It was that growing realization that it was less about me for those Russian kids and more about my stuff, what I could give them (from a pitiful pair of off-brand jeans to a more practiced, American-style accent, to maybe even a green card) that forced me to think about how Russians looked at America in newer, more material, and very positive terms.  Even the paltry material goods I had, the ones that my friends considered “genuinely American” — including my fair, half-Greek hand in marriage — were things they deeply, ardently desired.  And it wasn’t just them.  Fartstovshchiki, the young, petty black-market traders who roved the streets  (we called them “farts” for short, of course) could identify Americans and other Westerners from a hundred meters away by the way we walked, by our shoes, our clothes, our watches, our teeth.  Just to confirm, they’d ask us, in Russian, what time it was. Expressing time correctly is notoriously hard for beginning Russian speakers to get their heads around, and the farts knew it. A stumbling, accented response brought on a barrage of offers to exchange dollars for rubles at black-market rates, to sell us “rebbit hets, lekker boks, keviyar” or to buy the jeans, jackets, and tennis shoes right off our bodies.

Looking back on it, I guess that was the first and only time I was treated sort of like a celebrity. At least the kind of “celebrity” like Paris Hilton or Kim Kardashian that doesn’t do or make anything worthwhile and yet still manages to be in the spotlight for a while.  And it freaked. Me. Out.

I spent two days in bed, covers over my head, refusing to leave my room, as the painful process of paradigm shifting took place.  What I did to try to find new friends who didn’t want anything from me is another story for another time. (I did find my “little bit dangerous” but not how I was expecting it, and it got awfully close to being a lot more than a little.)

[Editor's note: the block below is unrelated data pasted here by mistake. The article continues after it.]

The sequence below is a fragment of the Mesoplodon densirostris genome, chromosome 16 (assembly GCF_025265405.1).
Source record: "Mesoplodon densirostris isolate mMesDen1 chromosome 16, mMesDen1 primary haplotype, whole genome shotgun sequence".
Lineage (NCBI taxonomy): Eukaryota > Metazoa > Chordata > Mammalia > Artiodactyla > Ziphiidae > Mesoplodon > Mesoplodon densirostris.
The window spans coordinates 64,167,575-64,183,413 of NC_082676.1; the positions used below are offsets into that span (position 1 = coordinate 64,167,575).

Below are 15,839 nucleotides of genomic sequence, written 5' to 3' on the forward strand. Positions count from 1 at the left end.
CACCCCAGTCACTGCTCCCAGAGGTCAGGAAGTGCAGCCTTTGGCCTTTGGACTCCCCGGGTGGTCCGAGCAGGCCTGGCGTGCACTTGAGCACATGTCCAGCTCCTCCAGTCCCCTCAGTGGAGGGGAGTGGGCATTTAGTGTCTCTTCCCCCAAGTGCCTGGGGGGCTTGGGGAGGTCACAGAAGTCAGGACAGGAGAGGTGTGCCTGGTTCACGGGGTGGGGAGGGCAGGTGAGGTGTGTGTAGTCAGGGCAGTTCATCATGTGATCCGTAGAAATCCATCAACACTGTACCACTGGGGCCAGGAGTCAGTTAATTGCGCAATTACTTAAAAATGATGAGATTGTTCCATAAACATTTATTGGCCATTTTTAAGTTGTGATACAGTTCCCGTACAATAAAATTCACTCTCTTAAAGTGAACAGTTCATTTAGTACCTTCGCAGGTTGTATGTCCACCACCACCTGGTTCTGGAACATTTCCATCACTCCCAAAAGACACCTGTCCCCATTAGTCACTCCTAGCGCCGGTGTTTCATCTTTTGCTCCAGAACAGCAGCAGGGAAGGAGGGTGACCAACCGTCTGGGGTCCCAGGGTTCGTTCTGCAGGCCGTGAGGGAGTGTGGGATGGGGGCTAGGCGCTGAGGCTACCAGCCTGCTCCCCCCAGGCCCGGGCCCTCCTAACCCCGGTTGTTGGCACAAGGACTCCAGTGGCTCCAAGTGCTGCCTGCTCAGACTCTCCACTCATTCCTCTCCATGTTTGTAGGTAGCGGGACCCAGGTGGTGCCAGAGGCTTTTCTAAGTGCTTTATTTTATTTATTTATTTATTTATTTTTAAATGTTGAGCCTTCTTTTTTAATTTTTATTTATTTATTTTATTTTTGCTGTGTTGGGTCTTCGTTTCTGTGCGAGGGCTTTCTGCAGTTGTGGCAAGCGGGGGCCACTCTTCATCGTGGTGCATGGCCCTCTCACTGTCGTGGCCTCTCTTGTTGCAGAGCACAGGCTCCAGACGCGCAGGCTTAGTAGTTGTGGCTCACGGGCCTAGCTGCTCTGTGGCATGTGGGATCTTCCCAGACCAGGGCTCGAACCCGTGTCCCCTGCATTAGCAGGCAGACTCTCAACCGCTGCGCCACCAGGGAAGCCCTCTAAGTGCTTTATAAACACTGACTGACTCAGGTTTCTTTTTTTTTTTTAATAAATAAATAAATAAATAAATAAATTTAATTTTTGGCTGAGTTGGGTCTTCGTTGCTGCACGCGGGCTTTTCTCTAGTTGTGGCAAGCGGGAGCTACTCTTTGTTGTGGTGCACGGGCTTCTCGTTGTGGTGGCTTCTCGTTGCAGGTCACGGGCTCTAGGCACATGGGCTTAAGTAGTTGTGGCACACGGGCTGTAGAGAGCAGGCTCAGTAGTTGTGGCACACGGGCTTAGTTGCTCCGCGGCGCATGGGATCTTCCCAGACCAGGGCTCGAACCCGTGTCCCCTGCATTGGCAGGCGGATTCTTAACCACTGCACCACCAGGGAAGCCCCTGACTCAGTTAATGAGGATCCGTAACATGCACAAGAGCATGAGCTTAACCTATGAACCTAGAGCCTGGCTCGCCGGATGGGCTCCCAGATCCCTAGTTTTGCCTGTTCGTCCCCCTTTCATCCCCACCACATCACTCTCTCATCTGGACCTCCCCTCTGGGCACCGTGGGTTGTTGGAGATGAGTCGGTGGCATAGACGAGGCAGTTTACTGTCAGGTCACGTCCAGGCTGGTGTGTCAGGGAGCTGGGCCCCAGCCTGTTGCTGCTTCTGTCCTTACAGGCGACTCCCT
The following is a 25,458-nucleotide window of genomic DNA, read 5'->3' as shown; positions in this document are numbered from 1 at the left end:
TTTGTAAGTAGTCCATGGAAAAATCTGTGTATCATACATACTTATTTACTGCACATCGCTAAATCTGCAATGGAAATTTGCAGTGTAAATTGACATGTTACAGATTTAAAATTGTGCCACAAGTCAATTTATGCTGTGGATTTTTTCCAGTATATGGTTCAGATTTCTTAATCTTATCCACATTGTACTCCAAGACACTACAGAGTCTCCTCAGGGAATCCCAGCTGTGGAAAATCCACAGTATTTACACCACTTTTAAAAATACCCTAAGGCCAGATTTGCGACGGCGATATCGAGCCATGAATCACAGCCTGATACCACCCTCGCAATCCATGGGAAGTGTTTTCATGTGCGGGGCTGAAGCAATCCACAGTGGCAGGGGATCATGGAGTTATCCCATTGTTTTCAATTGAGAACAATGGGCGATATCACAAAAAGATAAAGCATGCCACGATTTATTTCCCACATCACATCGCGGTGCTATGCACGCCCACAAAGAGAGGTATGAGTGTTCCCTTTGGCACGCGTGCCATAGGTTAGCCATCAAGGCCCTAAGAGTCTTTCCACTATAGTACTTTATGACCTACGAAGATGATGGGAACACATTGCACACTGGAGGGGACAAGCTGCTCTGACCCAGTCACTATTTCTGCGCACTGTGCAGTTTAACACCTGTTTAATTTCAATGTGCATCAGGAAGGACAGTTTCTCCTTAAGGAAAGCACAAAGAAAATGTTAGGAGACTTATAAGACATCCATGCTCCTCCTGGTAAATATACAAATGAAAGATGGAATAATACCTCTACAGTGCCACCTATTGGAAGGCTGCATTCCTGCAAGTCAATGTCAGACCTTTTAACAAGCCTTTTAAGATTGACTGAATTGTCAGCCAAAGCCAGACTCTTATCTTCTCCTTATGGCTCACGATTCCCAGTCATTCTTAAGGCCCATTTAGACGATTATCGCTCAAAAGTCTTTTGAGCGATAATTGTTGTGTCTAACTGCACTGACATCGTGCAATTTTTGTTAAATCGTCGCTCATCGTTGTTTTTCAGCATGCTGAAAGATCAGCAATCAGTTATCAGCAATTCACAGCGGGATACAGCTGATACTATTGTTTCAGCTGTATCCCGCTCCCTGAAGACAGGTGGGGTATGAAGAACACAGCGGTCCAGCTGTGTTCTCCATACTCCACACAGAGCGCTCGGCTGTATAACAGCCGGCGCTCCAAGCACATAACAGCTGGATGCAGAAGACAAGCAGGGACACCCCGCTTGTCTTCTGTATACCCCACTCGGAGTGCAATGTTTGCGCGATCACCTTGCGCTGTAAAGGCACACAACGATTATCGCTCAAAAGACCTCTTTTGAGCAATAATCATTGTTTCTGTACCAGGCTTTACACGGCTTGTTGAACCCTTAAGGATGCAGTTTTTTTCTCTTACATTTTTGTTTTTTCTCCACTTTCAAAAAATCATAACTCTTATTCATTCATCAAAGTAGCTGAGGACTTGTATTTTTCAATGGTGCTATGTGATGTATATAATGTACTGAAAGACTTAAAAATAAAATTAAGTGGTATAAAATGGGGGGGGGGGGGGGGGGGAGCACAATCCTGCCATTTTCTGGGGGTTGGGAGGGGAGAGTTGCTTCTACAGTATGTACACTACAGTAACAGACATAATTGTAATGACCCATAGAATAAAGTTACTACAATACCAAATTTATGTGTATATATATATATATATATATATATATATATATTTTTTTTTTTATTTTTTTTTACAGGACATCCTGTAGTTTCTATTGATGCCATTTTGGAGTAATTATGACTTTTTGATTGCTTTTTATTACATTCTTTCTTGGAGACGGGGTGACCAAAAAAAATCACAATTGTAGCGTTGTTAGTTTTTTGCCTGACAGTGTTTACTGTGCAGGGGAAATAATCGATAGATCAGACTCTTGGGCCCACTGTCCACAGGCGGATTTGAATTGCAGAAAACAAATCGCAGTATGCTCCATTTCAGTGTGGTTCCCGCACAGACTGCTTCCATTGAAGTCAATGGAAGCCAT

The huge disconnect between Soviet official rhetoric about the soaring achievements of their centralized, socialist economy despite the opposition of America, their “enemy number one” on the one hand, and the obsession regular people I met had for American booze and music and jeans and magazines on the other was revelatory. And then there was the fascination they had with American history and culture. I can’t tell you how many times I was relentlessly quizzed about American authors I’d never heard of (whether because they were obscure writers deemed politically acceptable for translation, or because one of their books just randomly happened to be given them by a friend lucky enough to have gone abroad), or about exactly how tall certain skyscrapers in Cleveland or Oklahoma City were. Or told with great authority how deep the Grand Canyon is at its deepest point, or recited the names of all of the American presidents in order.  Something, I have to admit, I don’t think I could do.

This everyday Russian fascination with all things American was all the more striking to me because it didn’t work the other way.  I didn’t spend my time as an American teenager wishing I could get my hands on some genuine Soviet roknrol or a pair of whatever pants Trouser Factory No. 37 was producing that year. And I don’t think my friends at home did, either.  I still can’t tell you how tall Moscow State University’s tower is, and even though I do think I could recite the names of the General Secretaries in order, if you want me to go back to tsars, it gets very, very dubious.

A lot of things have changed since then. Not long after I returned from that first trip, the Berlin Wall came down and then the Soviet Union collapsed.  Russians are no longer cut off from western popular culture and commodities, and, as long as I’m not in their way, nobody cares or gives me a second glance when I walk down Nevskii Prospekt.  But the fascination lingers:  America is still a frequent object of the uniquely Russian admixture of curiosity/envy/contempt. America still serves as a yardstick for a Russia assessing its own identity.

And I am still fascinated by the whole question, because we have so much to gain by considering why Russians see America and Americans the way they do. They can help us understand ourselves, if only we are curious enough to let them.